Leaked Documents Suggest Apple Could Be Forced to Build iPhones With User-Removable Batteries in Europe
Leaked proposals from the European Union suggest that smartphone manufacturers in the EU could be forced to make all batteries removable in the future. This would mean that any smartphone brand wanting to sell a handheld in the EU, including Apple, would have to ensure that every device on the market has a user-removable battery (via TechRadar).
This proposal is said to be a long way from being confirmed as it's not even out in the public yet. The documents were leaked by Dutch publication Het Financieele Dagblad, which suggested that the proposal will be officially unveiled in March.
Apple has always made its iPhones with non-removable batteries, encouraging users to take their devices in to specialists if they ever face issues with degrading batteries. The leaked EU proposals suggest that users shouldn't have to rely on outside help in these situations, and that they should be able to simply swap the battery out on their own.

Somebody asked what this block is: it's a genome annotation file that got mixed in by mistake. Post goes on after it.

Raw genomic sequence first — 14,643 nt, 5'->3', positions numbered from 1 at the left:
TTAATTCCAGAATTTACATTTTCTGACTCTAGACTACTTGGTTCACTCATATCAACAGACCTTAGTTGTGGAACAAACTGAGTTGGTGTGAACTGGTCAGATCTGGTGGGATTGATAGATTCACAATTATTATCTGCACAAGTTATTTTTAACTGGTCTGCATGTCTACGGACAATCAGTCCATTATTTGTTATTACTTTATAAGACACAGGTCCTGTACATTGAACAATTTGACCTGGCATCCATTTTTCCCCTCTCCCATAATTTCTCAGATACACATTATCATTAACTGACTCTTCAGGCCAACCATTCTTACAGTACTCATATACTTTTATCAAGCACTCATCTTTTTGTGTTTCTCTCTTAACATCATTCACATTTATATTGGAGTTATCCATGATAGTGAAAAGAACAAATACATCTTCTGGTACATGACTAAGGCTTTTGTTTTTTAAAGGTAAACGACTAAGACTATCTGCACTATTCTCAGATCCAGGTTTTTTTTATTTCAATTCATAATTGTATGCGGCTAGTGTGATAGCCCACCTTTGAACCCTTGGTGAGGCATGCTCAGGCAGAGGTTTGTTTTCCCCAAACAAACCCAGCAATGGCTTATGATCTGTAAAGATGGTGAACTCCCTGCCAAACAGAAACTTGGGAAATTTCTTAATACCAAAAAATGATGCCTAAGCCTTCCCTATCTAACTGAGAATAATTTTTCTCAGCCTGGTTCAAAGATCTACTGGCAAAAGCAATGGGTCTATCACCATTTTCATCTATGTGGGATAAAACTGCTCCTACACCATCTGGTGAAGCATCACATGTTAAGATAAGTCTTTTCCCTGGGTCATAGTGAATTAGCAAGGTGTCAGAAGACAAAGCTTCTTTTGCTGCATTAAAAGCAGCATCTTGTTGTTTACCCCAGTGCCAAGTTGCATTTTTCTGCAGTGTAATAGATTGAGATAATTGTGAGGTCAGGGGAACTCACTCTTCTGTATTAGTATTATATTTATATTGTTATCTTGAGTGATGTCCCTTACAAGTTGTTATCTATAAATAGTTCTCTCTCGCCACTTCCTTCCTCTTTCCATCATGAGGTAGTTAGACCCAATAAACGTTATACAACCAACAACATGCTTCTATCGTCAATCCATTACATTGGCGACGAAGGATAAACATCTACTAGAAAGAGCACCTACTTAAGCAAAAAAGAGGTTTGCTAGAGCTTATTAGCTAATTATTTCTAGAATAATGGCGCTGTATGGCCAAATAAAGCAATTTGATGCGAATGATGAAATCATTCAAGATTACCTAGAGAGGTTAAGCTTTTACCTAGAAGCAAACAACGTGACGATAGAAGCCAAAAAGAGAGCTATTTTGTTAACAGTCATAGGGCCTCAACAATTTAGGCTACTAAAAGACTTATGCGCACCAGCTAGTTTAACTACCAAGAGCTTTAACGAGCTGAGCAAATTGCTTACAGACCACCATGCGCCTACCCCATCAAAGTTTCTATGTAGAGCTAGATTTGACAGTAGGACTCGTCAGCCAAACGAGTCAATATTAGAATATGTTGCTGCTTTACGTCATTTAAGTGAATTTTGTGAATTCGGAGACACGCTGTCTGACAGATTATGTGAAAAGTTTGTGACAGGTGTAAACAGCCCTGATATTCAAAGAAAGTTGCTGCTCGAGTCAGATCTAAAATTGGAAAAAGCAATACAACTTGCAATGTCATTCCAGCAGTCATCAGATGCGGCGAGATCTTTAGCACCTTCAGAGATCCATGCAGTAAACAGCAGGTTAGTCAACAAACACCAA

The iPhone would have to undergo massive design changes to comply with a removable battery design. With a removable battery, the iPhone would potentially lose features like waterproofing and a slim design.
Apple is already pushing back against one ongoing change in the European Union, related to a common charging standard for mobile devices. The European Parliament wants one charger to fit all smartphones, tablets, and other portable devices, with the likely candidate to be USB-C.
This could make the Lightning port on current iPhone models incompatible with the law, and Apple's current stance is that the iPhone is too thin to house a USB-C port. Given that the company disagreed with the charging standard vote, it's likely that if the removable battery proposal ever becomes real legislation in the EU, Apple will once again push back against the proposal.